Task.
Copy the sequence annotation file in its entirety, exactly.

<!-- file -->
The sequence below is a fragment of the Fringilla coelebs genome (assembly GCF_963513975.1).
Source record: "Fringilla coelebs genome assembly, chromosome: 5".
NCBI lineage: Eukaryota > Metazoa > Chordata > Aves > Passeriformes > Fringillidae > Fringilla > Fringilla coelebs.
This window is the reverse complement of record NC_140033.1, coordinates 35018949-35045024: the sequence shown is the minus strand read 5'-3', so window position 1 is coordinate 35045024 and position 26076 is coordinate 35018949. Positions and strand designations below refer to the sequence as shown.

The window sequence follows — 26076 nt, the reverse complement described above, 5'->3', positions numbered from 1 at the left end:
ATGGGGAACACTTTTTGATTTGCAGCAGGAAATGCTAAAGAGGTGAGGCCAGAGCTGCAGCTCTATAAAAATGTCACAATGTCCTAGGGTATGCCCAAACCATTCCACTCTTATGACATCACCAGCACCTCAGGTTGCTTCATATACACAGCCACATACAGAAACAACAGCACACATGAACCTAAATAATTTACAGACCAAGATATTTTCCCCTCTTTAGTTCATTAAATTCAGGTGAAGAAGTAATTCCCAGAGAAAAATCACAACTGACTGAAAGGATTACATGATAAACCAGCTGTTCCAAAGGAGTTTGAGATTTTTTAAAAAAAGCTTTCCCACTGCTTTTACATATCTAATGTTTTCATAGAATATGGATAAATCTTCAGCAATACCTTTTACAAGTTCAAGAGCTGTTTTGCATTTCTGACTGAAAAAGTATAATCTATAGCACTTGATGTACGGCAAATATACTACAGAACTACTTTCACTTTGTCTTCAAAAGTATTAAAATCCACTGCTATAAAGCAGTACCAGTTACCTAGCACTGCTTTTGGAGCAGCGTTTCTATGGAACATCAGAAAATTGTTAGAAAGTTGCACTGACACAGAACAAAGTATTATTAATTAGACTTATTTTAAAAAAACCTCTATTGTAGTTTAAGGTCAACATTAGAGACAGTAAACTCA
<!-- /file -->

The sequence below is a fragment of the Fringilla coelebs genome (assembly GCF_963513975.1).
Source record: "Fringilla coelebs genome assembly, chromosome: 5".
NCBI lineage: Eukaryota > Metazoa > Chordata > Aves > Passeriformes > Fringillidae > Fringilla > Fringilla coelebs.
This window is the reverse complement of record NC_140033.1, coordinates 35018949-35045024: the sequence shown is the minus strand read 5'-3', so window position 1 is coordinate 35045024 and position 26076 is coordinate 35018949. Positions and strand designations below refer to the sequence as shown.

The window sequence follows — 26076 nt, the reverse complement described above, 5'->3', positions numbered from 1 at the left end:
ATGGGGAACACTTTTTGATTTGCAGCAGGAAATGCTAAAGAGGTGAGGCCAGAGCTGCAGCTCTATAAAAATGTCACAATGTCCTAGGGTATGCCCAAACCATTCCACTCTTATGACATCACCAGCACCTCAGGTTGCTTCATATACACAGCCACATACAGAAACAACAGCACACATGAACCTAAATAATTTACAGACCAAGATATTTTCCCCTCTTTAGTTCATTAAATTCAGGTGAAGAAGTAATTCCCAGAGAAAAATCACAACTGACTGAAAGGATTACATGATAAACCAGCTGTTCCAAAGGAGTTTGAGATTTTTTAAAAAAAGCTTTCCCACTGCTTTTACATATCTAATGTTTTCATAGAATATGGATAAATCTTCAGCAATACCTTTTACAAGTTCAAGAGCTGTTTTGCATTTCTGACTGAAAAAGTATAATCTATAGCACTTGATGTACGGCAAATATACTACAGAACTACTTTCACTTTGTCTTCAAAAGTATTAAAATCCACTGCTATAAAGCAGTACCAGTTACCTAGCACTGCTTTTGGAGCAGCGTTTCTATGGAACATCAGAAAATTGTTAGAAAGTTGCACTGACACAGAACAAAGTATTATTAATTAGACTTATTTTAAAAAAACCTCTATTGTAGTTTAAGGTCAACATTAGAGACAGTAAACTCA